A damselfly nymph breathes with gills at the end of its abdomen. The dragonfly nymph’s gills, oddly, are inside its rectum. That’s right, it breathes with its butt. The dragonfly nymph will pull water into its anus, where gas exchange occurs. When the dragonfly expels the water from its rear, it propels the nymph forward, providing the added benefit of locomoti

DSC_2458Dragon fly on table NAME

The male dragonfly has secondary sex organs.
In nearly all insects, the male sex organs are located at the tip of the abdomen. Not so in male dragonflies. His copulatory organ is on the underside of his abdomen, up around the second and third segments. His sperm, however, is stored in an opening of his ninth abdominal segment. Before mating, he has to fold his abdomen and transfer his sperm to his penis.

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Long before the dinosaurs walked the Earth, dragonflies took to the air. If we could transport ourselves back 250 million years, we would immediately recognize the familiar site of dragonflies flying in pursuit of prey. Griffenflies, the gigantic precursors of our modern dragonflies, took flight in the Carboniferous period over 300 million years ago.DSC_2452 DRAGON FLY YELLOW NAME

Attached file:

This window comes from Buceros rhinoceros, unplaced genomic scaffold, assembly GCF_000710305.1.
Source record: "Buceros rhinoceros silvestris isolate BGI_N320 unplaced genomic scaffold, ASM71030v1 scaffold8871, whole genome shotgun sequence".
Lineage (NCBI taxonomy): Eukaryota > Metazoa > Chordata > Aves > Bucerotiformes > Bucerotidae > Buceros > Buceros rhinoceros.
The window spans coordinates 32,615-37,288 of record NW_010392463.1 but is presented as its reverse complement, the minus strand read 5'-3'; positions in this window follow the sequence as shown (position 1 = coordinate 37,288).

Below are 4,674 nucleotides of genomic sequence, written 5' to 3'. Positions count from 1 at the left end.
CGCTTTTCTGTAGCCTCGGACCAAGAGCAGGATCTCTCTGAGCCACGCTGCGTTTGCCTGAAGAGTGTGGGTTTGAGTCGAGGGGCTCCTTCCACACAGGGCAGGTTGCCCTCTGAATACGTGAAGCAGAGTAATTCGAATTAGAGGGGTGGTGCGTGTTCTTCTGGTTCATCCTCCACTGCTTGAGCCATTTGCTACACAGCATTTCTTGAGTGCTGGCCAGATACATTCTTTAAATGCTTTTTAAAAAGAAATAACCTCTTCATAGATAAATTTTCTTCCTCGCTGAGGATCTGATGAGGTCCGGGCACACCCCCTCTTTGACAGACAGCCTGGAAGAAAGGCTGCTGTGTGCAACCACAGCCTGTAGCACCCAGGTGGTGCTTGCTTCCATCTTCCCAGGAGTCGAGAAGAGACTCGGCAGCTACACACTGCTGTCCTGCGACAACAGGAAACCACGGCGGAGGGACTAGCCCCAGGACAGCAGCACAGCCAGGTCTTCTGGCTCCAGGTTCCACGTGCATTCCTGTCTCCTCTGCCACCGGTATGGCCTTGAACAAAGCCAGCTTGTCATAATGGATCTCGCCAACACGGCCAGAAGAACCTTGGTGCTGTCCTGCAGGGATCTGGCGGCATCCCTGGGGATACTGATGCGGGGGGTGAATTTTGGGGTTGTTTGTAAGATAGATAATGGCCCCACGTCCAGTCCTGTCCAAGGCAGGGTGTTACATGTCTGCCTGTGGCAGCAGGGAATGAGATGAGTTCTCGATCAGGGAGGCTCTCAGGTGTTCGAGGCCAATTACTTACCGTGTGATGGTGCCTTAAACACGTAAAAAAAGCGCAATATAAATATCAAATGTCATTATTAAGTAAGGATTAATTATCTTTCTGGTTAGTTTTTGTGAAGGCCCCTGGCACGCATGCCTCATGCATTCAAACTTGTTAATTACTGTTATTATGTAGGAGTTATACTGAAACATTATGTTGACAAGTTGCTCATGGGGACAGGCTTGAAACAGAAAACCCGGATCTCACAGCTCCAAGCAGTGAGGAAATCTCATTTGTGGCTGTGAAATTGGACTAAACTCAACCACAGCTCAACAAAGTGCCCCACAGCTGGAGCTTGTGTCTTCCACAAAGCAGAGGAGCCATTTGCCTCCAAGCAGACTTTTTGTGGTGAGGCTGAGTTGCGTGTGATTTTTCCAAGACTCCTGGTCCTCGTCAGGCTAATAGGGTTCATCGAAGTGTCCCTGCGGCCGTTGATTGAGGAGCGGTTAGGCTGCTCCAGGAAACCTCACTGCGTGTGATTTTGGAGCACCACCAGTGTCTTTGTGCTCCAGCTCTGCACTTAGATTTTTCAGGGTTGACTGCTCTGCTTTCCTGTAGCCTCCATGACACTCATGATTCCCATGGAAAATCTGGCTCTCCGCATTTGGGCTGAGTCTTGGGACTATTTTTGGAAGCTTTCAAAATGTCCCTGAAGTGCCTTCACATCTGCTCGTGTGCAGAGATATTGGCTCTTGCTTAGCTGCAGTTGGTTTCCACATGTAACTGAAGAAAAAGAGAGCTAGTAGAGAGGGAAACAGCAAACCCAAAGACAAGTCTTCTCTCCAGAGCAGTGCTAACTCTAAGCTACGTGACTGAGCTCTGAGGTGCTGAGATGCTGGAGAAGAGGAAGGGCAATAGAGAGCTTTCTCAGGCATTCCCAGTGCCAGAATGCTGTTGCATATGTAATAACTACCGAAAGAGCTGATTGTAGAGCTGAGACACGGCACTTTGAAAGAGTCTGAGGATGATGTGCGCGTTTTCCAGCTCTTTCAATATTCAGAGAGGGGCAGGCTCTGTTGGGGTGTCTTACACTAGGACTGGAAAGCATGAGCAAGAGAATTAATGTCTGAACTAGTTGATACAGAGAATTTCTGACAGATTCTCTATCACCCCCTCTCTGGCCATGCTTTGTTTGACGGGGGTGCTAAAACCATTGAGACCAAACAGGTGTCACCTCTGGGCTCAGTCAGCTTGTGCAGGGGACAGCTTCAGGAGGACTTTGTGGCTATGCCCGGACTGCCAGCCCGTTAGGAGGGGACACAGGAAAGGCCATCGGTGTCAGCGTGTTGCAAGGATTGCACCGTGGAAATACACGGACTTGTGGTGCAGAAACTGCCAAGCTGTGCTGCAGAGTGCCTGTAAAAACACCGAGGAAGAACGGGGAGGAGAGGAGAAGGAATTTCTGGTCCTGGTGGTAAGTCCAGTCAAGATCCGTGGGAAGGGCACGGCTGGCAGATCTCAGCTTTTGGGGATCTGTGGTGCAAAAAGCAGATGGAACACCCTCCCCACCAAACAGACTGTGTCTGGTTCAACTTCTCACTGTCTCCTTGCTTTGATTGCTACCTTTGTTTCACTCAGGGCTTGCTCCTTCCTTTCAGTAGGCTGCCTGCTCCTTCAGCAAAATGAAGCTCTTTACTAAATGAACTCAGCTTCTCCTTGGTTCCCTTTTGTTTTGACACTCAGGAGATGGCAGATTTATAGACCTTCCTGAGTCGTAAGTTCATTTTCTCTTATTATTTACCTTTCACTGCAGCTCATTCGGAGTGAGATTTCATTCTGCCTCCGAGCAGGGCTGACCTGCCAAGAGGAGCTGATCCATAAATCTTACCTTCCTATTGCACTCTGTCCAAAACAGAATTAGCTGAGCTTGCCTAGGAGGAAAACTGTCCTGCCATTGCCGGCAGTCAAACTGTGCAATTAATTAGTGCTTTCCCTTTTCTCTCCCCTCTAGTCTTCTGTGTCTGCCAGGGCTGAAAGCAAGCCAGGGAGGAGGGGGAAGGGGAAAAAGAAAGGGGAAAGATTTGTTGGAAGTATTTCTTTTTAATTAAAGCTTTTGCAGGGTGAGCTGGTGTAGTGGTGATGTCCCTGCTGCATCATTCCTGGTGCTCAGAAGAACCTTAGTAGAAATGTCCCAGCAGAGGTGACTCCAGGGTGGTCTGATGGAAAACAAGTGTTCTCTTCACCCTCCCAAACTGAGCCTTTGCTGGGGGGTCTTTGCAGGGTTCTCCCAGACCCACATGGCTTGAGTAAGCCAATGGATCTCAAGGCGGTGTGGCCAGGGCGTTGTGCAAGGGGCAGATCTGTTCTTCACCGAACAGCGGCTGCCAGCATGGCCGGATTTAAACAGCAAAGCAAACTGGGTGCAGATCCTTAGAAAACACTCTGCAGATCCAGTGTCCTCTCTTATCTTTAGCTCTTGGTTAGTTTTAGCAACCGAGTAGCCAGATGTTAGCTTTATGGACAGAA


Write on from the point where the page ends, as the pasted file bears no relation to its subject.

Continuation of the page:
Thanks for looking and  you can catch me @ https://www.facebook.com/PhotographyByPeggyFranzFranzsfeaturedfotos?ref=hl

PLEASE ALWAYS REMEMBER THESE PHOTOGRAPHS ARE COPYRIGHT, Protected by United States Copyright and the Property of FranzsFeaturedFotos, Peggy Franz

For more interesting facts http://insects.about.com/od/dragonfliesanddamselflies/a/10-Cool-Facts-About-Dragonflies.htm

Red Dragon Fly Macro taken in Texas